Loss of strength progressively impedes everyday living. Muscle strength can be greatly improved by as little as eight weeks of resistance/functional training. Stronger muscles further enhance function by stabilizing joints, reducing the risks of falls, and improving balance and coordination.
There is a progressive decrease in the calcium content and a deterioration of bone with aging. Changes are more marked in women than in men, due, in part, to hormonal changes and a lower intake of calcium and protein. Regular load-bearing exercise can halt and sometimes even reverse bone mineral loss through the eighth decade of life. Functional exercises reproduce appropriate bone stress associated with activities of daily living.
Exercise training cannot restore tissue that has already been destroyed, but it can protect exercisers against a number of chronic diseases. More importantly, it maximizes residual function. In some instances, biological age is reduced by as much as 20 years. Life expectancy is increased, partial and total disability is delayed, and there are major gains in quality-adjusted life expectancy. Exercise is, thus, an important component of healthy living.
The recommended equipment for functional training will vary from that used in traditional strength training. Recent findings in the Journal of Strength and Conditioning show that machine-based strength training has limited carryover in helping perform activities of daily living. There are many better equipment options for functional strength training that minimize equipment needs. These include the following:
Dumbbells. Begin with 3- to 4-pound weights, and progress to 8 to10.
Body weight. Combined with jump ropes or exercise balls, body weight is often challenging on its own, especially during lunges and push-ups.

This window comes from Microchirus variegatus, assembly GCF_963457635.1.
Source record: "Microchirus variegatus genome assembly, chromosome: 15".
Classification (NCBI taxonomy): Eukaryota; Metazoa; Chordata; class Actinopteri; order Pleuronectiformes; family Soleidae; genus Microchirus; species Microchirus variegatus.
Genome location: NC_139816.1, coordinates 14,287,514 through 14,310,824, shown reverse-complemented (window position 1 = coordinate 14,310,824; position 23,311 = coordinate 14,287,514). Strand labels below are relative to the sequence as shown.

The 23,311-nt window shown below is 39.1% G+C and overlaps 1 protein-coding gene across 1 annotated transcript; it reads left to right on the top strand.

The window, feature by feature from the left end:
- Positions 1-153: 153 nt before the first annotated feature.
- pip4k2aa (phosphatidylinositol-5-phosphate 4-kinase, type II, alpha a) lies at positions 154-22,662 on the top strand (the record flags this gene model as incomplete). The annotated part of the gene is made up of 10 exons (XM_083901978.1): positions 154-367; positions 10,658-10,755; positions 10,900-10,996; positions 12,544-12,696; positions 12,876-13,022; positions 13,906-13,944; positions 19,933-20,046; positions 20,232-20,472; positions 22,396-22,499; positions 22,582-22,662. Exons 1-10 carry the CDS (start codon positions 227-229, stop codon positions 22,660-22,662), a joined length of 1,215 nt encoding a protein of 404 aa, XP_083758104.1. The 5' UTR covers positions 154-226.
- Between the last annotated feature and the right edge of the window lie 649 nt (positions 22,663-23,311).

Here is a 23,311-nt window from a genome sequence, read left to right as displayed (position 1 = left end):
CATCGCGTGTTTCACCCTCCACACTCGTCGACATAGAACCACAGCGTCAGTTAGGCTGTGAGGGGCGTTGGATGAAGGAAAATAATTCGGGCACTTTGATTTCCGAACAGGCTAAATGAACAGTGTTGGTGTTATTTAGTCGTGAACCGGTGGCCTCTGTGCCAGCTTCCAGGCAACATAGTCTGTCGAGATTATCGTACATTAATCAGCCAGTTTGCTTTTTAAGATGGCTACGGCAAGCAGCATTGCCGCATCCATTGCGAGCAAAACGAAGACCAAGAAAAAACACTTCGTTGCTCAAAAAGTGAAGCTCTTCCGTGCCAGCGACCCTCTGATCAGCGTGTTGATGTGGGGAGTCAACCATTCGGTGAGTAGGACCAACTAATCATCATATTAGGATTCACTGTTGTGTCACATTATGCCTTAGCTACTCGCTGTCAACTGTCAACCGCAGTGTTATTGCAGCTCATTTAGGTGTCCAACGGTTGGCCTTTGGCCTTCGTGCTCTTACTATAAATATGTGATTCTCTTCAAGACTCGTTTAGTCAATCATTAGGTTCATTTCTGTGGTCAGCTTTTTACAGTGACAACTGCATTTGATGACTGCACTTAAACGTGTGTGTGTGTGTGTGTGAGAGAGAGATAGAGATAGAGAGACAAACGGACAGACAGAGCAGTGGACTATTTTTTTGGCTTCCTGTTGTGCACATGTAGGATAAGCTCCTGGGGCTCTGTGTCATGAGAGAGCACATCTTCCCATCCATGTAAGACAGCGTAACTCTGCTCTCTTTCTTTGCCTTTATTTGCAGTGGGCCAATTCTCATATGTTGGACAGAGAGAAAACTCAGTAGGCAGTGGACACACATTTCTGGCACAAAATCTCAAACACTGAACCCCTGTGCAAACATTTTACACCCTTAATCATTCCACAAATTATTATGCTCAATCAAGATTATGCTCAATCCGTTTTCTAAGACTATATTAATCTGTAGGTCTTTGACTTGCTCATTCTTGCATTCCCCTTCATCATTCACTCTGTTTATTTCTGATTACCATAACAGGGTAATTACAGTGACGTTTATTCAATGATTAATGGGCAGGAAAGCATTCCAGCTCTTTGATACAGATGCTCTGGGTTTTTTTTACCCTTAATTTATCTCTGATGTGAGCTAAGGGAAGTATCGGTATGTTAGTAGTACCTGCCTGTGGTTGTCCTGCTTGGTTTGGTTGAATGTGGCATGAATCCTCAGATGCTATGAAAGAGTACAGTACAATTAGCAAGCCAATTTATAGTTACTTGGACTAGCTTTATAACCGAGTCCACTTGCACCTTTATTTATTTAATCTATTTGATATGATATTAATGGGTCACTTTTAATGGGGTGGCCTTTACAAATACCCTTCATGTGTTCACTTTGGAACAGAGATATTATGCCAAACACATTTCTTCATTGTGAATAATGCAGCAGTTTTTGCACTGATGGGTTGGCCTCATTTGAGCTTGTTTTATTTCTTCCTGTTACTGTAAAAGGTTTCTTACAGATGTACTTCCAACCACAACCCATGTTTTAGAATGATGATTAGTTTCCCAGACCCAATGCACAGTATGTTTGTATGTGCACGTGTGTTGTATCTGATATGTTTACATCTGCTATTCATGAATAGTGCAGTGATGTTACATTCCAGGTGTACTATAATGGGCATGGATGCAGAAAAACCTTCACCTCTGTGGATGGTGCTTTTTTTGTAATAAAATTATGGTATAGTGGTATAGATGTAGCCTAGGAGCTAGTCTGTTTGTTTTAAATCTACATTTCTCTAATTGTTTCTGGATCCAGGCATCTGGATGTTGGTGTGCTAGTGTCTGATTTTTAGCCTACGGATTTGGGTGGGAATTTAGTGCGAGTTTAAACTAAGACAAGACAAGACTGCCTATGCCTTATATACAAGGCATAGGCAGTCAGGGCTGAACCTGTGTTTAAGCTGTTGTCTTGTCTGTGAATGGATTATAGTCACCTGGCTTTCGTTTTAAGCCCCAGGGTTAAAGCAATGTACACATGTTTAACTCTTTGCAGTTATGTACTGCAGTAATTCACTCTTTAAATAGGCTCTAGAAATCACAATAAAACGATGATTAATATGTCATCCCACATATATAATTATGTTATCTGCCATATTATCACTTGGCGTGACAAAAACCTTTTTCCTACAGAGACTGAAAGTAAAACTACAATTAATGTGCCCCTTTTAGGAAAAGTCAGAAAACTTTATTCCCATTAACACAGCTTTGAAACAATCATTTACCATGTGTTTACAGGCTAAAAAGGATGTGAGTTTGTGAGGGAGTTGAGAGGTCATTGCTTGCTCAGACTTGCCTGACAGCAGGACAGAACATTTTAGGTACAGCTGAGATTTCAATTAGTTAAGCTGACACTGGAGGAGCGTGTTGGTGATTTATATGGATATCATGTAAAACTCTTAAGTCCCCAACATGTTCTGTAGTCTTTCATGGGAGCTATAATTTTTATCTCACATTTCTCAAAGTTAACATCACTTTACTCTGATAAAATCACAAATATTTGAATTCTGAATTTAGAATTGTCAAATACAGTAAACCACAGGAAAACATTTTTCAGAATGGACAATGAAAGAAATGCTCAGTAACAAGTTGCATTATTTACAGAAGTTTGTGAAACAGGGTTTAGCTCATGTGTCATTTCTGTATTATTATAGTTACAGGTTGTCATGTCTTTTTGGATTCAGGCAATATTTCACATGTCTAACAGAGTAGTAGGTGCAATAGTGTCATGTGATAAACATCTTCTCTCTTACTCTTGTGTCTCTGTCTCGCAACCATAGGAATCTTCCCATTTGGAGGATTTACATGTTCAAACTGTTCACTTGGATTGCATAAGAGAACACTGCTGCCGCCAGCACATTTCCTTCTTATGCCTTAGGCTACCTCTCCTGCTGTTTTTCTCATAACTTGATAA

Resistance bands and loops.Replicate activities of daily living with resistance bands.
Exercise balls. Exercise balls offer a fun way to combine balance work with other exercises.
Medicine balls. Medicine balls are great for combo moves involving the shoulders.
Fitness center revenue
Since functional training requires a high level of expertise, it comes at a premium price. Functional training sessions range from $25 to $200 an hour, depending on the instructor, and/or if it is a private or group session.
Appropriate testing will ensure optimal outcomes, and instill confidence in participants. Justifiably, this comes at a premium price. Revenue generation comes from the following:
* Exercise testing and prescription ($50 to $500 per session).
* Metabolic testing ($150 to $500 per test) and re-tests ($50 to $150) for resting metabolic rate, VO2, anaerobic threshold and BodyAge.
* Functional training sessions, for which you can charge $65 per session, or $85 for a group of four.
* Core training sessions teaching SAQ, which can cost clients $75 to $150 per session, or $85 to $200 per group of four to six.
* Sports-specific training.
* Fall-prevention training.
* Pilates (prevailing rates within geographic location), including individual reformer, group reformer and mat classes.
* Yoga (prevailing rates within geographic location).
Lifestyle and lifetime changes
All the workouts in the world won't mean anything if your clients don't change the way they move on a daily basis. While it is important to strengthen the core, clients and members also need to sit, stand and get out of bed in ways that don't strain the body. In other words, try combining functional training with changes in the way your clients and members function. The results could be with them for a lifetime. FM
Stephen A. Black, M.Ed., P.T., A.T.C./L., C.P.T., CEO of RockyMountain Human Performance Center Inc., Boulder, Colo., provides individualized programs for athletes, weekend warriors and post-rehab clients. Black has 20-plus years' experience in the health and wellness industry, and has worked with professional teams, including the NFL, NHL, NBA, WNBA and ABL/NBL affiliates. He is also a presenter for the health and wellness industry. For more information, visit www.clubcoach.net.
Copyright 2005, Fitness Management magazine, Leisure Publications Inc., Los Angeles, Calif.,